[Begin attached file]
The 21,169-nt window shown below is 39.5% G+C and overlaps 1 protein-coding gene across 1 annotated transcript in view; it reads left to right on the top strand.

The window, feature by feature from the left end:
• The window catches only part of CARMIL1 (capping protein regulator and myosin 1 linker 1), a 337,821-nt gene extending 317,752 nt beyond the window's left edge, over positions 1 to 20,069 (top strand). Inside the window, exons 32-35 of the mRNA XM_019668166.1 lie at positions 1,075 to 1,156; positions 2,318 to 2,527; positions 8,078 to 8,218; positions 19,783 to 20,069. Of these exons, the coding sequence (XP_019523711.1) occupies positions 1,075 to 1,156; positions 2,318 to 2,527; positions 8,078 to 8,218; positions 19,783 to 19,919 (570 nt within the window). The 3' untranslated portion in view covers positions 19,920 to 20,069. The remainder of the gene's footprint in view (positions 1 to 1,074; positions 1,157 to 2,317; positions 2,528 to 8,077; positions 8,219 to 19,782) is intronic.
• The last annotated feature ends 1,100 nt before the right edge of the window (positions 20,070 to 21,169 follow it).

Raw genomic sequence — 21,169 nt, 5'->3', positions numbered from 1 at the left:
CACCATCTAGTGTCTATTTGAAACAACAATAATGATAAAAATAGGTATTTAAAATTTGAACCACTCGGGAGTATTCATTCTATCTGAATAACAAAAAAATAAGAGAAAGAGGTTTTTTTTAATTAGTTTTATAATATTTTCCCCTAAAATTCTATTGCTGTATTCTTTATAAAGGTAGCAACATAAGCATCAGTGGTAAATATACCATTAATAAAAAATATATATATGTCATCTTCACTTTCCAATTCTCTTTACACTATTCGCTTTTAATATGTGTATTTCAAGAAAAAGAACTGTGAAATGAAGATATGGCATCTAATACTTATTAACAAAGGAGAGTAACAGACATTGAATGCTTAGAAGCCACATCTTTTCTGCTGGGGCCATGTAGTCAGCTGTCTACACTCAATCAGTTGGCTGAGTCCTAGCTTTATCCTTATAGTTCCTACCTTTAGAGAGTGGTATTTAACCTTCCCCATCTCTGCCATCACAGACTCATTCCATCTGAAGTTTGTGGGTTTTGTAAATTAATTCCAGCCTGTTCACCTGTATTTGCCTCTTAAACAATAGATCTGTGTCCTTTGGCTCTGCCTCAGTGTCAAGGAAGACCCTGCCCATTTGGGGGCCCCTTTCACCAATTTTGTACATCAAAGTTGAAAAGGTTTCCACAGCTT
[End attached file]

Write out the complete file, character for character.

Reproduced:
The 21,169-nt window shown below is 39.5% G+C and overlaps 1 protein-coding gene across 1 annotated transcript in view; it reads left to right on the top strand.

The window, feature by feature from the left end:
• The window catches only part of CARMIL1 (capping protein regulator and myosin 1 linker 1), a 337,821-nt gene extending 317,752 nt beyond the window's left edge, over positions 1 to 20,069 (top strand). Inside the window, exons 32-35 of the mRNA XM_019668166.1 lie at positions 1,075 to 1,156; positions 2,318 to 2,527; positions 8,078 to 8,218; positions 19,783 to 20,069. Of these exons, the coding sequence (XP_019523711.1) occupies positions 1,075 to 1,156; positions 2,318 to 2,527; positions 8,078 to 8,218; positions 19,783 to 19,919 (570 nt within the window). The 3' untranslated portion in view covers positions 19,920 to 20,069. The remainder of the gene's footprint in view (positions 1 to 1,074; positions 1,157 to 2,317; positions 2,528 to 8,077; positions 8,219 to 19,782) is intronic.
• The last annotated feature ends 1,100 nt before the right edge of the window (positions 20,070 to 21,169 follow it).

Raw genomic sequence — 21,169 nt, 5'->3', positions numbered from 1 at the left:
CACCATCTAGTGTCTATTTGAAACAACAATAATGATAAAAATAGGTATTTAAAATTTGAACCACTCGGGAGTATTCATTCTATCTGAATAACAAAAAAATAAGAGAAAGAGGTTTTTTTTAATTAGTTTTATAATATTTTCCCCTAAAATTCTATTGCTGTATTCTTTATAAAGGTAGCAACATAAGCATCAGTGGTAAATATACCATTAATAAAAAATATATATATGTCATCTTCACTTTCCAATTCTCTTTACACTATTCGCTTTTAATATGTGTATTTCAAGAAAAAGAACTGTGAAATGAAGATATGGCATCTAATACTTATTAACAAAGGAGAGTAACAGACATTGAATGCTTAGAAGCCACATCTTTTCTGCTGGGGCCATGTAGTCAGCTGTCTACACTCAATCAGTTGGCTGAGTCCTAGCTTTATCCTTATAGTTCCTACCTTTAGAGAGTGGTATTTAACCTTCCCCATCTCTGCCATCACAGACTCATTCCATCTGAAGTTTGTGGGTTTTGTAAATTAATTCCAGCCTGTTCACCTGTATTTGCCTCTTAAACAATAGATCTGTGTCCTTTGGCTCTGCCTCAGTGTCAAGGAAGACCCTGCCCATTTGGGGGCCCCTTTCACCAATTTTGTACATCAAAGTTGAAAAGGTTTCCACAGCTT